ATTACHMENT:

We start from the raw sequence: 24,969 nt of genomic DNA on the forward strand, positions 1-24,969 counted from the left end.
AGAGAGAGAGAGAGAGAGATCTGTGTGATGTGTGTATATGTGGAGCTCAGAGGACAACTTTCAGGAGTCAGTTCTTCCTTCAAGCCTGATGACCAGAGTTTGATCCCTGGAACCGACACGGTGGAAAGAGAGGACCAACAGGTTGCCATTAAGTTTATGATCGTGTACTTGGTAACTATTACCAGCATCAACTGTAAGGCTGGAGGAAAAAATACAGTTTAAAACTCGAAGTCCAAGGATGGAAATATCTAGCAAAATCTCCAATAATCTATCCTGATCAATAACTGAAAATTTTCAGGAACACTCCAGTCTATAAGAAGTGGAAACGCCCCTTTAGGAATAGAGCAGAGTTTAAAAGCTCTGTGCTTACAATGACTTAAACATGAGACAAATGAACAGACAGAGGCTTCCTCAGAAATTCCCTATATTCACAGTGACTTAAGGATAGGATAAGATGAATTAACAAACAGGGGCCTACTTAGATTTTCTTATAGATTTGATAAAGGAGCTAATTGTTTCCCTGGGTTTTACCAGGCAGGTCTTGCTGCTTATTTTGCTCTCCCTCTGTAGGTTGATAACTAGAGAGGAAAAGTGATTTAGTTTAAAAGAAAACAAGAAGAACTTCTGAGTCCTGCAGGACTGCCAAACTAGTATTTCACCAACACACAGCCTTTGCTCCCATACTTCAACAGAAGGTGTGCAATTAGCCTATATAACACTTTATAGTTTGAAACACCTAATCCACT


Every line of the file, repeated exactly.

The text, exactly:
We start from the raw sequence: 24,969 nt of genomic DNA on the forward strand, positions 1-24,969 counted from the left end.
AGAGAGAGAGAGAGAGAGATCTGTGTGATGTGTGTATATGTGGAGCTCAGAGGACAACTTTCAGGAGTCAGTTCTTCCTTCAAGCCTGATGACCAGAGTTTGATCCCTGGAACCGACACGGTGGAAAGAGAGGACCAACAGGTTGCCATTAAGTTTATGATCGTGTACTTGGTAACTATTACCAGCATCAACTGTAAGGCTGGAGGAAAAAATACAGTTTAAAACTCGAAGTCCAAGGATGGAAATATCTAGCAAAATCTCCAATAATCTATCCTGATCAATAACTGAAAATTTTCAGGAACACTCCAGTCTATAAGAAGTGGAAACGCCCCTTTAGGAATAGAGCAGAGTTTAAAAGCTCTGTGCTTACAATGACTTAAACATGAGACAAATGAACAGACAGAGGCTTCCTCAGAAATTCCCTATATTCACAGTGACTTAAGGATAGGATAAGATGAATTAACAAACAGGGGCCTACTTAGATTTTCTTATAGATTTGATAAAGGAGCTAATTGTTTCCCTGGGTTTTACCAGGCAGGTCTTGCTGCTTATTTTGCTCTCCCTCTGTAGGTTGATAACTAGAGAGGAAAAGTGATTTAGTTTAAAAGAAAACAAGAAGAACTTCTGAGTCCTGCAGGACTGCCAAACTAGTATTTCACCAACACACAGCCTTTGCTCCCATACTTCAACAGAAGGTGTGCAATTAGCCTATATAACACTTTATAGTTTGAAACACCTAATCCACT